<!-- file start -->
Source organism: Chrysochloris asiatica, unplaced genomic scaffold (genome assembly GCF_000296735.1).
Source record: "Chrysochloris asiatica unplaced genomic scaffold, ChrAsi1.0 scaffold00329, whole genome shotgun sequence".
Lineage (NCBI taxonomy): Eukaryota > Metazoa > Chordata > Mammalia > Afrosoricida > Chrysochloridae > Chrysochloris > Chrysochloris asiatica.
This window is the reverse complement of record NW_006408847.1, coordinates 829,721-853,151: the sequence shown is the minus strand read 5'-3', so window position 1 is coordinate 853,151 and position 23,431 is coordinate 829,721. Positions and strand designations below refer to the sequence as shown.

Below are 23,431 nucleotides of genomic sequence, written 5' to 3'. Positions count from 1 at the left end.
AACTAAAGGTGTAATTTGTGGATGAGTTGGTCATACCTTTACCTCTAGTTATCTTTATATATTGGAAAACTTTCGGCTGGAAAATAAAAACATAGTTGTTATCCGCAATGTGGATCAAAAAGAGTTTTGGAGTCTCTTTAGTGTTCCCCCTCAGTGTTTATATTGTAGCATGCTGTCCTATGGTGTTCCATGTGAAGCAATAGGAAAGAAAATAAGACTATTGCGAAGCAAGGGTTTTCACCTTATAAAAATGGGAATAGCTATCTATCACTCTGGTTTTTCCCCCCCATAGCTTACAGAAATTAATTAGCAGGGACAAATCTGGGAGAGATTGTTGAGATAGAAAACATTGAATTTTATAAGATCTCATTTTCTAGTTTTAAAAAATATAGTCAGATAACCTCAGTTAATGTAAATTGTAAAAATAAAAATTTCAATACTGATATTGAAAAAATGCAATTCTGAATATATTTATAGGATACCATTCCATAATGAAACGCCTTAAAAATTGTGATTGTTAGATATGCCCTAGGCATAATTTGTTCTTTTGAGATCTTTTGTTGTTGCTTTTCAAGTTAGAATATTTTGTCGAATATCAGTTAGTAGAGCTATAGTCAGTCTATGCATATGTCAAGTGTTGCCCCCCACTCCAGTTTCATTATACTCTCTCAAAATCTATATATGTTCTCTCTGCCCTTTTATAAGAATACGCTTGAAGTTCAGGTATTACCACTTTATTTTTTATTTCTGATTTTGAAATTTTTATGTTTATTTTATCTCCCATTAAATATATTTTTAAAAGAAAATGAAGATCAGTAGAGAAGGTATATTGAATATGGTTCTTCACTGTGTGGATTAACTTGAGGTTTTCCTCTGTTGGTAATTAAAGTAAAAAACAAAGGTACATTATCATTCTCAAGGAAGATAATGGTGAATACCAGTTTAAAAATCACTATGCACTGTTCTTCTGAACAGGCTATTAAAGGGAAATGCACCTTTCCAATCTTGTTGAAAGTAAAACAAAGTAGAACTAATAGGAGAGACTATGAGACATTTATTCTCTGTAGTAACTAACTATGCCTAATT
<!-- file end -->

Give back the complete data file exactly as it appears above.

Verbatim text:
Source organism: Chrysochloris asiatica, unplaced genomic scaffold (genome assembly GCF_000296735.1).
Source record: "Chrysochloris asiatica unplaced genomic scaffold, ChrAsi1.0 scaffold00329, whole genome shotgun sequence".
Lineage (NCBI taxonomy): Eukaryota > Metazoa > Chordata > Mammalia > Afrosoricida > Chrysochloridae > Chrysochloris > Chrysochloris asiatica.
This window is the reverse complement of record NW_006408847.1, coordinates 829,721-853,151: the sequence shown is the minus strand read 5'-3', so window position 1 is coordinate 853,151 and position 23,431 is coordinate 829,721. Positions and strand designations below refer to the sequence as shown.

Below are 23,431 nucleotides of genomic sequence, written 5' to 3'. Positions count from 1 at the left end.
AACTAAAGGTGTAATTTGTGGATGAGTTGGTCATACCTTTACCTCTAGTTATCTTTATATATTGGAAAACTTTCGGCTGGAAAATAAAAACATAGTTGTTATCCGCAATGTGGATCAAAAAGAGTTTTGGAGTCTCTTTAGTGTTCCCCCTCAGTGTTTATATTGTAGCATGCTGTCCTATGGTGTTCCATGTGAAGCAATAGGAAAGAAAATAAGACTATTGCGAAGCAAGGGTTTTCACCTTATAAAAATGGGAATAGCTATCTATCACTCTGGTTTTTCCCCCCCATAGCTTACAGAAATTAATTAGCAGGGACAAATCTGGGAGAGATTGTTGAGATAGAAAACATTGAATTTTATAAGATCTCATTTTCTAGTTTTAAAAAATATAGTCAGATAACCTCAGTTAATGTAAATTGTAAAAATAAAAATTTCAATACTGATATTGAAAAAATGCAATTCTGAATATATTTATAGGATACCATTCCATAATGAAACGCCTTAAAAATTGTGATTGTTAGATATGCCCTAGGCATAATTTGTTCTTTTGAGATCTTTTGTTGTTGCTTTTCAAGTTAGAATATTTTGTCGAATATCAGTTAGTAGAGCTATAGTCAGTCTATGCATATGTCAAGTGTTGCCCCCCACTCCAGTTTCATTATACTCTCTCAAAATCTATATATGTTCTCTCTGCCCTTTTATAAGAATACGCTTGAAGTTCAGGTATTACCACTTTATTTTTTATTTCTGATTTTGAAATTTTTATGTTTATTTTATCTCCCATTAAATATATTTTTAAAAGAAAATGAAGATCAGTAGAGAAGGTATATTGAATATGGTTCTTCACTGTGTGGATTAACTTGAGGTTTTCCTCTGTTGGTAATTAAAGTAAAAAACAAAGGTACATTATCATTCTCAAGGAAGATAATGGTGAATACCAGTTTAAAAATCACTATGCACTGTTCTTCTGAACAGGCTATTAAAGGGAAATGCACCTTTCCAATCTTGTTGAAAGTAAAACAAAGTAGAACTAATAGGAGAGACTATGAGACATTTATTCTCTGTAGTAACTAACTATGCCTAATT